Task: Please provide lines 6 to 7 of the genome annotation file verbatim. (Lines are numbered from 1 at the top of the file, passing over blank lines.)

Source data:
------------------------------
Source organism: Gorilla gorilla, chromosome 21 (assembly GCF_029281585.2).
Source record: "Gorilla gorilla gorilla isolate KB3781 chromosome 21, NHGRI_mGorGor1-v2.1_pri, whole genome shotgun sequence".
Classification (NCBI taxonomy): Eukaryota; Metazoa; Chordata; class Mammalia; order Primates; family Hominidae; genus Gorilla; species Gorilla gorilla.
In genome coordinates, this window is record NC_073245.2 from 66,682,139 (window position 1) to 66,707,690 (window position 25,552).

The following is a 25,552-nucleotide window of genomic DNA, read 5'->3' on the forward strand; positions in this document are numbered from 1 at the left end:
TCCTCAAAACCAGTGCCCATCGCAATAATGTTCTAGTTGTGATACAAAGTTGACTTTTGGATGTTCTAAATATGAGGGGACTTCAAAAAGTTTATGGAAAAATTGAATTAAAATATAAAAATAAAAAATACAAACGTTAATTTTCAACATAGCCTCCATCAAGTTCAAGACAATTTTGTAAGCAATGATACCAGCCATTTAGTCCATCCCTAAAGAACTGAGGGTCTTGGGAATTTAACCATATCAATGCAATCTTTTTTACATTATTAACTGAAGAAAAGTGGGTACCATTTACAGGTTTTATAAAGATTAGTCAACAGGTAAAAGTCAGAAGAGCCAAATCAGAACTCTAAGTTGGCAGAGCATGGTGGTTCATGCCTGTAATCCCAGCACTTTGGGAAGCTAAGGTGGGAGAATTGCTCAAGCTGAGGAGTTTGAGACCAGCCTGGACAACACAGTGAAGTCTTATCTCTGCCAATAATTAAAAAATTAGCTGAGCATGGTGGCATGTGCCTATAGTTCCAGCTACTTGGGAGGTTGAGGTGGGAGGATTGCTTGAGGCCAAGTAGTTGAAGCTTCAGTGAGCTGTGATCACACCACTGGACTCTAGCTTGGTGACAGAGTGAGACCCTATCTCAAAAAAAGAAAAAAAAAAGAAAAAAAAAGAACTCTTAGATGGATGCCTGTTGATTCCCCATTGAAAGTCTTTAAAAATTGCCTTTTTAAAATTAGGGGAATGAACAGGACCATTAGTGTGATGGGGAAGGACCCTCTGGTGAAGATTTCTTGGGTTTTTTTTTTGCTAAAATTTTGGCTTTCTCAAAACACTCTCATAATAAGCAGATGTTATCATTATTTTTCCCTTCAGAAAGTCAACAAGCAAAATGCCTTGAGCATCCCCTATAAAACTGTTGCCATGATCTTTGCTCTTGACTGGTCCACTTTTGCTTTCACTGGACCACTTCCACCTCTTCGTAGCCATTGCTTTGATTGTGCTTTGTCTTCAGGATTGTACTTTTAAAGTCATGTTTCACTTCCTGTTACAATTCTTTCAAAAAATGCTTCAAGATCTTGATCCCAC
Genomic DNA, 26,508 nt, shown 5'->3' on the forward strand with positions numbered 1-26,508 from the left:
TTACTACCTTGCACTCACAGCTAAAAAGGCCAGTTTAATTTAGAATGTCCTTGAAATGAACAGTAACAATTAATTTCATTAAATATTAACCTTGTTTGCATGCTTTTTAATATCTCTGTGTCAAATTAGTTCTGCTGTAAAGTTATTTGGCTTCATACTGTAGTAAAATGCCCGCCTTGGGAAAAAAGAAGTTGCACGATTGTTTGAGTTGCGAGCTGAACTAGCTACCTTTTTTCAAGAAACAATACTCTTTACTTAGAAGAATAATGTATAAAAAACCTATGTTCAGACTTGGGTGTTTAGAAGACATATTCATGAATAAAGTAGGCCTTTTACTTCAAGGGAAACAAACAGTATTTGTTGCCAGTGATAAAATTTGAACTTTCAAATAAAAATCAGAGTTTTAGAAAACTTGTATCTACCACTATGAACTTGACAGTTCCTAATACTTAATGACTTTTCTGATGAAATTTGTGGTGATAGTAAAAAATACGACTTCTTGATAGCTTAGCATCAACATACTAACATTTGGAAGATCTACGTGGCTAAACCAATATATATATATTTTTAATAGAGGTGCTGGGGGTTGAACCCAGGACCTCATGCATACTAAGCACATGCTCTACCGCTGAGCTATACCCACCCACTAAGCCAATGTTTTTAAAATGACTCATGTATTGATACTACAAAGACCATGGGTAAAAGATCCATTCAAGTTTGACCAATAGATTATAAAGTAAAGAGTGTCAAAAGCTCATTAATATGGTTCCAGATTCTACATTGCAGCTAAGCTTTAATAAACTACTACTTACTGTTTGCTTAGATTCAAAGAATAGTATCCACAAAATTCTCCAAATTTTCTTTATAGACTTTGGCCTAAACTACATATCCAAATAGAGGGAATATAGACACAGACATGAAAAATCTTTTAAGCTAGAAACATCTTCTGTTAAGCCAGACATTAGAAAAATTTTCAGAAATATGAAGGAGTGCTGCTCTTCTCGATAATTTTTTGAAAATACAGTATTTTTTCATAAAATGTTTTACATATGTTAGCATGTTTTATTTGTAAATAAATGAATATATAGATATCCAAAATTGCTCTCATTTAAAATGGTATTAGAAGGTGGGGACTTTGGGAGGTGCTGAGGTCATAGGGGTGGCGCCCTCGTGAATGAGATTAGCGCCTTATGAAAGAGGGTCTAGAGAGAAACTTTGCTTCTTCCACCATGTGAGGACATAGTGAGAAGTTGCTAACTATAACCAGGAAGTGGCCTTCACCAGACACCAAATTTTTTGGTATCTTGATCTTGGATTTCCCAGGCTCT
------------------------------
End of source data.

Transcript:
TCCTCAAAACCAGTGCCCATCGCAATAATGTTCTAGTTGTGATACAAAGTTGACTTTTGGATGTTCTAAATATGAGGGGACTTCAAAAAGTTTATGGAAAAATTGAATTAAAATATAAAAATAAAAAATACAAACGTTAATTTTCAACATAGCCTCCATCAAGTTCAAGACAATTTTGTAAGCAATGATACCAGCCATTTAGTCCATCCCTAAAGAACTGAGGGTCTTGGGAATTTAACCATATCAATGCAATCTTTTTTACATTATTAACTGAAGAAAAGTGGGTACCATTTACAGGTTTTATAAAGATTAGTCAACAGGTAAAAGTCAGAAGAGCCAAATCAGAACTCTAAGTTGGCAGAGCATGGTGGTTCATGCCTGTAATCCCAGCACTTTGGGAAGCTAAGGTGGGAGAATTGCTCAAGCTGAGGAGTTTGAGACCAGCCTGGACAACACAGTGAAGTCTTATCTCTGCCAATAATTAAAAAATTAGCTGAGCATGGTGGCATGTGCCTATAGTTCCAGCTACTTGGGAGGTTGAGGTGGGAGGATTGCTTGAGGCCAAGTAGTTGAAGCTTCAGTGAGCTGTGATCACACCACTGGACTCTAGCTTGGTGACAGAGTGAGACCCTATCTCAAAAAAAGAAAAAAAAAAGAAAAAAAAAGAACTCTTAGATGGATGCCTGTTGATTCCCCATTGAAAGTCTTTAAAAATTGCCTTTTTAAAATTAGGGGAATGAACAGGACCATTAGTGTGATGGGGAAGGACCCTCTGGTGAAGATTTCTTGGGTTTTTTTTTTGCTAAAATTTTGGCTTTCTCAAAACACTCTCATAATAAGCAGATGTTATCATTATTTTTCCCTTCAGAAAGTCAACAAGCAAAATGCCTTGAGCATCCCCTATAAAACTGTTGCCATGATCTTTGCTCTTGACTGGTCCACTTTTGCTTTCACTGGACCACTTCCACCTCTTCGTAGCCATTGCTTTGATTGTGCTTTGTCTTCAGGATTGTACTTTTAAAGTCATGTTTCACTTCCTGTTACAATTCTTTCAAAAAATGCTTCAAGATCTTGATCCCAC
Genomic DNA, 26,508 nt, shown 5'->3' on the forward strand with positions numbered 1-26,508 from the left: